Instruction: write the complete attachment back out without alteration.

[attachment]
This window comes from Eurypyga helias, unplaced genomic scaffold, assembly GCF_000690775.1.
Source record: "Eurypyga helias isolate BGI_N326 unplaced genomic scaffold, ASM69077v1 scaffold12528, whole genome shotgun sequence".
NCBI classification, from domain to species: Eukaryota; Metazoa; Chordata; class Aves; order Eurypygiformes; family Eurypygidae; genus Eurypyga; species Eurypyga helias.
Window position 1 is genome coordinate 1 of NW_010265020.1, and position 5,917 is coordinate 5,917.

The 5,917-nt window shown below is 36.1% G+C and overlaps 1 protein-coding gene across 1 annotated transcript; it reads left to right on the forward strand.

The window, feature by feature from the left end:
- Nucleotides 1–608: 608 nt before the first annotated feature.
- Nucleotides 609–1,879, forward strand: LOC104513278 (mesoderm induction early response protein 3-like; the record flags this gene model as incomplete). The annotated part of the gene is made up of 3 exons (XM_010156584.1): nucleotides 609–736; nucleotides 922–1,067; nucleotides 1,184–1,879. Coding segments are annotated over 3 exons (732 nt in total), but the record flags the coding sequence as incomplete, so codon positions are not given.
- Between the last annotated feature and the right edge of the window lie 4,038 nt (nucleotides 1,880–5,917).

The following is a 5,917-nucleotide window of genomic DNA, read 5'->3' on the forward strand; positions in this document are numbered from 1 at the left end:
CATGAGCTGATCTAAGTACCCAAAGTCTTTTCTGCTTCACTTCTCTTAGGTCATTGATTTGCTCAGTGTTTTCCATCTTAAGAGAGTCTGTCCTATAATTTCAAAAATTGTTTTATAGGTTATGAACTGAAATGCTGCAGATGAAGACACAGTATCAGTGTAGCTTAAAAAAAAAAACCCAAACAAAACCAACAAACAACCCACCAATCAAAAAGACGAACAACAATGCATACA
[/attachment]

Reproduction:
This window comes from Eurypyga helias, unplaced genomic scaffold, assembly GCF_000690775.1.
Source record: "Eurypyga helias isolate BGI_N326 unplaced genomic scaffold, ASM69077v1 scaffold12528, whole genome shotgun sequence".
NCBI classification, from domain to species: Eukaryota; Metazoa; Chordata; class Aves; order Eurypygiformes; family Eurypygidae; genus Eurypyga; species Eurypyga helias.
Window position 1 is genome coordinate 1 of NW_010265020.1, and position 5,917 is coordinate 5,917.

The 5,917-nt window shown below is 36.1% G+C and overlaps 1 protein-coding gene across 1 annotated transcript; it reads left to right on the forward strand.

The window, feature by feature from the left end:
- Nucleotides 1–608: 608 nt before the first annotated feature.
- Nucleotides 609–1,879, forward strand: LOC104513278 (mesoderm induction early response protein 3-like; the record flags this gene model as incomplete). The annotated part of the gene is made up of 3 exons (XM_010156584.1): nucleotides 609–736; nucleotides 922–1,067; nucleotides 1,184–1,879. Coding segments are annotated over 3 exons (732 nt in total), but the record flags the coding sequence as incomplete, so codon positions are not given.
- Between the last annotated feature and the right edge of the window lie 4,038 nt (nucleotides 1,880–5,917).

The following is a 5,917-nucleotide window of genomic DNA, read 5'->3' on the forward strand; positions in this document are numbered from 1 at the left end:
CATGAGCTGATCTAAGTACCCAAAGTCTTTTCTGCTTCACTTCTCTTAGGTCATTGATTTGCTCAGTGTTTTCCATCTTAAGAGAGTCTGTCCTATAATTTCAAAAATTGTTTTATAGGTTATGAACTGAAATGCTGCAGATGAAGACACAGTATCAGTGTAGCTTAAAAAAAAAAACCCAAACAAAACCAACAAACAACCCACCAATCAAAAAGACGAACAACAATGCATACA